Java Performance Tuning

Java(TM) - see bottom of page

|home |services |training |newsletter |tuning tips |tool reports |articles |resources |about us |site map |contact us |
Tools: | GC log analysers| Multi-tenancy tools| Books| SizeOf| Thread analysers| Heap dump analysers|

Our valued sponsors who help make this site possible
JProfiler: Get rid of your performance problems and memory leaks! 

Training online: Concurrency, Threading, GC, Advanced Java and more ... 

News March 2014

Get rid of your performance problems and memory leaks!

Modern Garbage Collection Tuning
Shows tuning flow chart for GC tuning

Java Performance Training Courses
COURSES AVAILABLE NOW. We can provide training courses to handle all your Java performance needs

Java Performance Tuning, 2nd ed
The classic and most comprehensive book on tuning Java

Java Performance Tuning Newsletter
Your source of Java performance news. Subscribe now!
Enter email:

Training online
Threading Essentials course

Get rid of your performance problems and memory leaks!

Back to newsletter 160 contents

The low latency space is an interesting one for we performance people. Until the last few years, low latency tips were practices that people had found worked - I won't call them "best" practices because often they aren't. But generally the advice centered around: minimizing copies, e.g. passing buffers through the system without copying them, just operating on the same buffers; avoiding and reusing objects; minimizing or even better avoiding GCs; keeping code paths as simple as possible; ruthlessly removing any features you don't need; keeping things as close to together physically as possible. There are others, but the basic paradigm is that the lower the latency you need, the less you can code in a normal style, the more you have to be ruthlessly strict in what you allow into the implementation. And controlling what causes GC is massively important.

A note from this newsletter's sponsor

New Relic - Try New Relic today and get your free Data Nerd shirt!
Free SaaS APM tool to monitor, troubleshoot, and tune apps
running on Websphere, Weblogic, Tomcat, Jetty, JBoss, Solr, Resin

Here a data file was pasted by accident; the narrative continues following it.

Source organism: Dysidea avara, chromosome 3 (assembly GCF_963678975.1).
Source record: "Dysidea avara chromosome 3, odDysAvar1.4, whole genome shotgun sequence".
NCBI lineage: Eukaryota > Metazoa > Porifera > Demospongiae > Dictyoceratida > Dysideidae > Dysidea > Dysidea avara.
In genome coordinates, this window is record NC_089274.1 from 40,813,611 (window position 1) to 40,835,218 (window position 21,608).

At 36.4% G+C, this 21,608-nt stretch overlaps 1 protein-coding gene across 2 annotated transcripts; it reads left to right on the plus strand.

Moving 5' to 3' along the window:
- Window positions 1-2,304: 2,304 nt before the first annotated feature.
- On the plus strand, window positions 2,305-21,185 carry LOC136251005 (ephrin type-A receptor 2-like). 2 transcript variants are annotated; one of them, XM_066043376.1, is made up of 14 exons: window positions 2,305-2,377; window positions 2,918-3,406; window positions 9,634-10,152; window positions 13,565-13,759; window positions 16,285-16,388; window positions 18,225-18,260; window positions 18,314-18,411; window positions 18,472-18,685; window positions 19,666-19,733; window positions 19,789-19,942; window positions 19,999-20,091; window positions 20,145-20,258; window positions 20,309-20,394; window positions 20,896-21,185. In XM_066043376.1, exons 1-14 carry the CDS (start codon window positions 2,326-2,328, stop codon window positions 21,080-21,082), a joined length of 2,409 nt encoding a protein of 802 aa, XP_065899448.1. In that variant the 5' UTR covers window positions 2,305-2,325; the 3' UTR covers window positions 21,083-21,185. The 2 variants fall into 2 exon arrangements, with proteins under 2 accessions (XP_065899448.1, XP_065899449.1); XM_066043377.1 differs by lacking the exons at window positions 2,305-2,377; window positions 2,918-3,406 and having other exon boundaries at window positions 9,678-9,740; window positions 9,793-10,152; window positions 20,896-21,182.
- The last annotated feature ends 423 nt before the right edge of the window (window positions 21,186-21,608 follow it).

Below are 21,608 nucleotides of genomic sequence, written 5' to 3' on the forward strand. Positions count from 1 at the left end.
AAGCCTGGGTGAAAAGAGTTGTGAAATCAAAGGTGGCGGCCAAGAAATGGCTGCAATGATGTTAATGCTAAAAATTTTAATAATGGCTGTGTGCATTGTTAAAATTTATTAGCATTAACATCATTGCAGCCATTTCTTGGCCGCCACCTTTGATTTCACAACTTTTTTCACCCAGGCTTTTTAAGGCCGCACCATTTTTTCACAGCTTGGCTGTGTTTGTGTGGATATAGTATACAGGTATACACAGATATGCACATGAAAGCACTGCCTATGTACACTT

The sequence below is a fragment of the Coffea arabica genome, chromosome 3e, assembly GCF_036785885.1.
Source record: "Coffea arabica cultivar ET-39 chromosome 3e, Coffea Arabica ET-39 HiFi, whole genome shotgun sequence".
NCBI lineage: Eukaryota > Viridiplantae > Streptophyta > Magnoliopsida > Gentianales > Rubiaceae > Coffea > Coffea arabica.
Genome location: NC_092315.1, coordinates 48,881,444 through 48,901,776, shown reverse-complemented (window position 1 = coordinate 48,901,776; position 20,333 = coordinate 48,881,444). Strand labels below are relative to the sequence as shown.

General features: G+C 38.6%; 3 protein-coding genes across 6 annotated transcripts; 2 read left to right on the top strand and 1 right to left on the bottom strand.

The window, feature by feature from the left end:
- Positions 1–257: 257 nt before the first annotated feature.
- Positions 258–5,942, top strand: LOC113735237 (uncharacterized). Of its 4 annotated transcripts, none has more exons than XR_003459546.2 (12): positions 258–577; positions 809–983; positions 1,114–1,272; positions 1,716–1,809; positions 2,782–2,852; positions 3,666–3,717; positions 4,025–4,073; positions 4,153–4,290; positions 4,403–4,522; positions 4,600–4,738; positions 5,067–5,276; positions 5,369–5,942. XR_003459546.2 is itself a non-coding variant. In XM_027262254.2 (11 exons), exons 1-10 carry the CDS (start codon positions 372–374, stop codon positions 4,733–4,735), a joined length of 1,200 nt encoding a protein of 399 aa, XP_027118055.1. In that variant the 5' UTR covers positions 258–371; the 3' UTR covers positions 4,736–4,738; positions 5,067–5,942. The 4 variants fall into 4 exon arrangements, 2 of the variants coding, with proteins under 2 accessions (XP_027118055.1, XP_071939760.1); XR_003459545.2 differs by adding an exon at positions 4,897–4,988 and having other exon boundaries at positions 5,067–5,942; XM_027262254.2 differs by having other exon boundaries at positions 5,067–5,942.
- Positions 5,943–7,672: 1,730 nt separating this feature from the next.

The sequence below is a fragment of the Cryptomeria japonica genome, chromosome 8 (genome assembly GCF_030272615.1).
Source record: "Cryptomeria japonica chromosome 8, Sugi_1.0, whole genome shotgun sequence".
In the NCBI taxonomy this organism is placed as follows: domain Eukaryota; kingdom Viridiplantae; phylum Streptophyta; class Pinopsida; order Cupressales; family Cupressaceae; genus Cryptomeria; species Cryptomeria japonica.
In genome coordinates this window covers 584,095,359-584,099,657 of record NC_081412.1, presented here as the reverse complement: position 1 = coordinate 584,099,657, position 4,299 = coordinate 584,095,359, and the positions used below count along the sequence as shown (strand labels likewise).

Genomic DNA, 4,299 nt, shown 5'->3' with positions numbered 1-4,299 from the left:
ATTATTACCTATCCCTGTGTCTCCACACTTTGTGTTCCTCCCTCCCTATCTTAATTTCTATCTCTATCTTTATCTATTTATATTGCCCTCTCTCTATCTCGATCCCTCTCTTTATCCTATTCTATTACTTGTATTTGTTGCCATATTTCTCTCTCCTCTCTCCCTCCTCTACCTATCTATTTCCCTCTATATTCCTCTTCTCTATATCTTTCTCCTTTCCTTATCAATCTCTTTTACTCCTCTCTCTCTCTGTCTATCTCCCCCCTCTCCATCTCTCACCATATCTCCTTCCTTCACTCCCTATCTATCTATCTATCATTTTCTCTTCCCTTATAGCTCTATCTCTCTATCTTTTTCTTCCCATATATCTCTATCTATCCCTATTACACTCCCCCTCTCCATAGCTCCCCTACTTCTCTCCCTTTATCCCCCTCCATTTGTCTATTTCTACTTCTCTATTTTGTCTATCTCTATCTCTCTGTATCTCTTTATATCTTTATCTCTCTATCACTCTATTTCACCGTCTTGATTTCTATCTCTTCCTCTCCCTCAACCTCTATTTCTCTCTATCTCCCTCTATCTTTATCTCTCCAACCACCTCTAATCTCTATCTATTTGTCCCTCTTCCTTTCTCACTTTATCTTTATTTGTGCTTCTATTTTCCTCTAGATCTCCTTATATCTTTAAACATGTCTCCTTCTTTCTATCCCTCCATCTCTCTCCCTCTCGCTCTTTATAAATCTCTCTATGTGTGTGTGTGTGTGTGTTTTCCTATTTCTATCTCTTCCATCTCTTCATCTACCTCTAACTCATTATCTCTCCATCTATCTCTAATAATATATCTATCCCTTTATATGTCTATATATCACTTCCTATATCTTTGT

In the last few years, things have noticeably improved in the low latency space because of efforts to make available open source implementations of low latency tools. Previously, there were vendors of frameworks and tools in the low latency space, and there were a few open source collection implementations that minimized object creation and avoided unnecessary overheads: the trove open address maps are an excellent example, but there are others.

So what have we had added to our toolset in the last few years? Several people and organisations dedicated to making available low latency open source tools that are much more extensive than we've seen before. Among these several stand out in popularising low latency tools: The LMAX Disruptor, which continues to be maintained by Mike Barber, one of it's authors; another of it's authors, Martin Thompson, is working on an open source highly efficient marshalling implementation, Simple Binary Encoding (see Todd Montgomery's presentation in the articles listed below); and Peter Lawrey's OpenHFT set of open source low latency tools (see the tools section below), one of which, the SharedHashMap, I cover with him in detail this month at

I look forward to this space of open source low latency targeted tools expanding even further in the coming years. Now on to yet more links to Java performance tools, news, articles and, as ever, all the extracted tips from all of this month's referenced articles.

A note from this newsletter's sponsor

Get total visibility in just 15 minutes with AppDynamics PRO,
A performance monitoring tool for Java/.NET apps.
It installs in minutes. Start your FREE TRIAL today.


Java performance tuning related news.


Java performance tuning related tools.

A note from this newsletter's sponsor

ManageEngine's Site24x7 : Deep dive Application Performance Monitoring
Fix performance issues with Java, .NET and Ruby platforms.
*** Monitor one app instance at $9 per year***


Jack Shirazi

Back to newsletter 160 contents

Last Updated: 2023-09-28
Copyright © 2000-2023 All Rights Reserved.
All trademarks and registered trademarks appearing on are the property of their respective owners.
Java is a trademark or registered trademark of Oracle Corporation in the United States and other countries. is not connected to Oracle Corporation and is not sponsored by Oracle Corporation.
RSS Feed:
Trouble with this page? Please contact us